Food & Nutrition May/June 2015. Academy of Nutrition and Dietetics.

Have Good Food, Eat Good Food

If you keep good food on-hand in your refrigerator, on the kitchen counter, and in your kitchen cabinets, you will eat good food. Spring cleaning can be a perfect time to rethink what you buy and what you keep in your kitchen. Some healthy food choices to keep on hand include:

  • 100% whole wheat bread/tortillas/pitas: Most of the carbs in whole-wheat tortillas are complex carbs, so you don’t have to worry about a spike in blood sugar levels.
  • Eggs: You can eat eggs many ways, such as hard-boiling them as a snack or adding them to your salad you’re packing for lunch. Scrambled, over-easy, or fried eggs make for a vitamin and protein rich breakfast!
  • Milk: Whether it’s 1%, non-fat, soy, almond, rice, or other variety, milk is full of calcium we need to build strong bones and prevent bone loss.
  • Almonds/nuts/seeds: Nuts and seeds are full of protein and healthy unsaturated fats. They make a great snack or salad topping, and are a great added punch to your oatmeal or yogurt.
  • Peanut butter: Peanut butter is packed with healthy unsaturated fats and protein.
  • Produce: Fruits and vegetables should be an essential food staple in your household, whether frozen or fresh. Always have fruits and veggies readily available to grab and go!
  • Greek Yogurt: Greek yogurt is packed with 18 grams of protein per 6 oz. serving. It is a great low-calorie and low-fat substitute for recipes in place of mayonnaise or sour cream.
  • Beans: Not only are beans inexpensive, but they are also a great source of protein and fiber. One cup of chickpeas has 15 grams of protein and 12 grams of fiber.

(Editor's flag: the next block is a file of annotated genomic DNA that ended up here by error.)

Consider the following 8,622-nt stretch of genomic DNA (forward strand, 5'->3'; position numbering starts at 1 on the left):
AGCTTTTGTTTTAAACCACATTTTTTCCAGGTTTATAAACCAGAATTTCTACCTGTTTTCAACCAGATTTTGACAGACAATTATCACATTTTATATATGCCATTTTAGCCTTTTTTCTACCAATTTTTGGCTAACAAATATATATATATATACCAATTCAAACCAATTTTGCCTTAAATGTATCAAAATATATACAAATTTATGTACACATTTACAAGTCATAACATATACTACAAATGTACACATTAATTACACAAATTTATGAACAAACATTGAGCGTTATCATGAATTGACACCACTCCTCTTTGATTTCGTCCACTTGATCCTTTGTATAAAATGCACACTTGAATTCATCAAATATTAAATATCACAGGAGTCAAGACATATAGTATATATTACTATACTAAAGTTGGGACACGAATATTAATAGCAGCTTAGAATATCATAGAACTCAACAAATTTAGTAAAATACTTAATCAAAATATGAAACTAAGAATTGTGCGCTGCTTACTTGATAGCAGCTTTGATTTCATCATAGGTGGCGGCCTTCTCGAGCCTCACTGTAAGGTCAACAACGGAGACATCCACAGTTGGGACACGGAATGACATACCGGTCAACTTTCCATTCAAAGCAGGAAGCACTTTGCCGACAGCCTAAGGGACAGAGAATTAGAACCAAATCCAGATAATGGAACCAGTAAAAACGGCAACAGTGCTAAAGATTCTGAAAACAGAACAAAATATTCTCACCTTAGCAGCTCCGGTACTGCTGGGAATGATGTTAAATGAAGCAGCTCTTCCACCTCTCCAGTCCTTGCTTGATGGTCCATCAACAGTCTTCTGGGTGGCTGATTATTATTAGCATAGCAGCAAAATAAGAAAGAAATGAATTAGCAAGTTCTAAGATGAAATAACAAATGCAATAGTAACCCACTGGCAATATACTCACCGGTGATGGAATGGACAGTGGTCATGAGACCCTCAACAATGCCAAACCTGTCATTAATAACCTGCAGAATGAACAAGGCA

• Quinoa: One cup of quinoa has 8 grams of protein and 5 grams of fiber. This whole grain is also full of B vitamins. It makes a great grain supplement to add to a stir-fry, vegetable, or oatmeal dish.
  • Oatmeal: Oatmeal makes a great breakfast and is known for lowering cholesterol numbers and may also help control your appetite. Add protein to your oatmeal, such as nuts, seeds, or even peanut butter.

http://nutritiondata.self.com/

Spring Clean Your Diet

As warm weather approaches us, spring is a perfect time to take advantage of seasonal spring produce! Seasonal fruits and vegetables are at their highest quality and optimal flavor during the months of March-June. There are also more fruits and vegetables available in season, so they cost less at the grocery store or farmer’s market. What is better than healthy choices at great prices? Some examples of fruits and vegetables that are seasonal during this time are apricots, asparagus, artichokes, broccoli, Swiss chard, chives, mustard greens, mangoes, oranges, spinach, and strawberries! Spring is also a great time to think about growing your own food. Have you ever thought about having your own vegetable garden? Whether you start a garden big or small, there is nothing like picking fresh produce for you and your family in the summer. It also doubles as a great activity for you and your family to do, as well. No matter what time of the year it is, you can always incorporate a lot of healthy, seasonal fresh fruits and vegetables into your diet. The springtime is just a perfect time to jump start your excitement about eating and living well all year around!

http://www.sustainabletable.org/seasonalguide/seasonalfoodguide.php

Could you be Magnesium Deficient?

If you are feeling exhausted or noticing weird muscle cramps, you might be suffering from a magnesium deficiency. Magnesium is responsible for over 300 biochemical reactions in your body. It affects everything from your heartbeat to your muscles to your hormones

The 2005-2006 National Health and Nutrition Examination Survey (NHANES) revealed that at least half of the U.S. population had inadequate intakes of magnesium.

Loss of appetite, nausea, fatigue — the initial symptoms of magnesium deficiency. While initial symptoms can be minor, a magnesium deficiency may eventually cause noticeable problems with your muscle and nerve function such as tingling, cramping, numbness and contractions. In its worst stages, magnesium deficiency could even cause seizures, personality changes, or abnormal heart rhythms. Since only 1% of magnesium is found in your blood (most is in your bones or organs), a simple needle prick often won’t help determine your levels. Instead, diagnoses are usually made through process of elimination and by examining a patient’s lifestyle.